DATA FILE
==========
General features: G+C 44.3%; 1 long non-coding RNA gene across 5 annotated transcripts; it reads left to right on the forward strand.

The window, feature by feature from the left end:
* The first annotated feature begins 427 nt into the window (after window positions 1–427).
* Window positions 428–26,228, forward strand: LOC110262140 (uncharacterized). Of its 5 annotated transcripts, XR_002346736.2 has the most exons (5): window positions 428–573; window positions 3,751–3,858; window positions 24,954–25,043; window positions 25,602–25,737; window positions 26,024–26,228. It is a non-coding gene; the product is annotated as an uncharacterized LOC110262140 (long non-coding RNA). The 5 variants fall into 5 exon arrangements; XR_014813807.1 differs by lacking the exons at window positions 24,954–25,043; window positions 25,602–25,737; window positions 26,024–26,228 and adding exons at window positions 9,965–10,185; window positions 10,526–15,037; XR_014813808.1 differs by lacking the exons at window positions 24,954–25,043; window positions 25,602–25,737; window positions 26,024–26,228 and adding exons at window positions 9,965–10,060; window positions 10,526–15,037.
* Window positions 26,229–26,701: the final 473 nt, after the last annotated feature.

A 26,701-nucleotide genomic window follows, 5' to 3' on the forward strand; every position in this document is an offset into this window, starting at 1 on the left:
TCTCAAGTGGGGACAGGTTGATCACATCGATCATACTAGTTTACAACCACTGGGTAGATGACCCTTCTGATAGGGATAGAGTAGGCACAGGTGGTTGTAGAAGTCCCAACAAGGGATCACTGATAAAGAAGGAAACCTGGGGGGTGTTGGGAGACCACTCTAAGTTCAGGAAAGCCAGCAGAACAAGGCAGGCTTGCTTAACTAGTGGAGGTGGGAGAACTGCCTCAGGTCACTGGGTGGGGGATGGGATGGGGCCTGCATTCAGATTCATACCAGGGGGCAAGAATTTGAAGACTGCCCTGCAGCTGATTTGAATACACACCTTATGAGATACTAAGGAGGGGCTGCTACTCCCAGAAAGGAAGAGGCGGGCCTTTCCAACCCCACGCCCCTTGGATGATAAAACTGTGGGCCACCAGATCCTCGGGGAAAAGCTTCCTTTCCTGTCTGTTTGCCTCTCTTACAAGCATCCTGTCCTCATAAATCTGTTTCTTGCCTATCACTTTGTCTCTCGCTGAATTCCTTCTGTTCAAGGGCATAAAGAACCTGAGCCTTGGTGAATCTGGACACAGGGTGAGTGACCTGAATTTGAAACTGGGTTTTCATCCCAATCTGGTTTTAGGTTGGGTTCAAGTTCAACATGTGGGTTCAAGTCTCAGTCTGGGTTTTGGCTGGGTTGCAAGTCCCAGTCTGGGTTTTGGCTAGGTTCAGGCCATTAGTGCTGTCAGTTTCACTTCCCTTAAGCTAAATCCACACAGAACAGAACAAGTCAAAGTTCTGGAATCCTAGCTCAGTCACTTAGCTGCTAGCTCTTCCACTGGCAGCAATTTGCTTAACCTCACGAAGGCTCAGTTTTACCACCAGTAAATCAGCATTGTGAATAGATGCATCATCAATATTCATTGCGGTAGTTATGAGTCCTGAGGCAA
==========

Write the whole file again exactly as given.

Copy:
General features: G+C 44.3%; 1 long non-coding RNA gene across 5 annotated transcripts; it reads left to right on the forward strand.

The window, feature by feature from the left end:
* The first annotated feature begins 427 nt into the window (after window positions 1–427).
* Window positions 428–26,228, forward strand: LOC110262140 (uncharacterized). Of its 5 annotated transcripts, XR_002346736.2 has the most exons (5): window positions 428–573; window positions 3,751–3,858; window positions 24,954–25,043; window positions 25,602–25,737; window positions 26,024–26,228. It is a non-coding gene; the product is annotated as an uncharacterized LOC110262140 (long non-coding RNA). The 5 variants fall into 5 exon arrangements; XR_014813807.1 differs by lacking the exons at window positions 24,954–25,043; window positions 25,602–25,737; window positions 26,024–26,228 and adding exons at window positions 9,965–10,185; window positions 10,526–15,037; XR_014813808.1 differs by lacking the exons at window positions 24,954–25,043; window positions 25,602–25,737; window positions 26,024–26,228 and adding exons at window positions 9,965–10,060; window positions 10,526–15,037.
* Window positions 26,229–26,701: the final 473 nt, after the last annotated feature.

A 26,701-nucleotide genomic window follows, 5' to 3' on the forward strand; every position in this document is an offset into this window, starting at 1 on the left:
TCTCAAGTGGGGACAGGTTGATCACATCGATCATACTAGTTTACAACCACTGGGTAGATGACCCTTCTGATAGGGATAGAGTAGGCACAGGTGGTTGTAGAAGTCCCAACAAGGGATCACTGATAAAGAAGGAAACCTGGGGGGTGTTGGGAGACCACTCTAAGTTCAGGAAAGCCAGCAGAACAAGGCAGGCTTGCTTAACTAGTGGAGGTGGGAGAACTGCCTCAGGTCACTGGGTGGGGGATGGGATGGGGCCTGCATTCAGATTCATACCAGGGGGCAAGAATTTGAAGACTGCCCTGCAGCTGATTTGAATACACACCTTATGAGATACTAAGGAGGGGCTGCTACTCCCAGAAAGGAAGAGGCGGGCCTTTCCAACCCCACGCCCCTTGGATGATAAAACTGTGGGCCACCAGATCCTCGGGGAAAAGCTTCCTTTCCTGTCTGTTTGCCTCTCTTACAAGCATCCTGTCCTCATAAATCTGTTTCTTGCCTATCACTTTGTCTCTCGCTGAATTCCTTCTGTTCAAGGGCATAAAGAACCTGAGCCTTGGTGAATCTGGACACAGGGTGAGTGACCTGAATTTGAAACTGGGTTTTCATCCCAATCTGGTTTTAGGTTGGGTTCAAGTTCAACATGTGGGTTCAAGTCTCAGTCTGGGTTTTGGCTGGGTTGCAAGTCCCAGTCTGGGTTTTGGCTAGGTTCAGGCCATTAGTGCTGTCAGTTTCACTTCCCTTAAGCTAAATCCACACAGAACAGAACAAGTCAAAGTTCTGGAATCCTAGCTCAGTCACTTAGCTGCTAGCTCTTCCACTGGCAGCAATTTGCTTAACCTCACGAAGGCTCAGTTTTACCACCAGTAAATCAGCATTGTGAATAGATGCATCATCAATATTCATTGCGGTAGTTATGAGTCCTGAGGCAA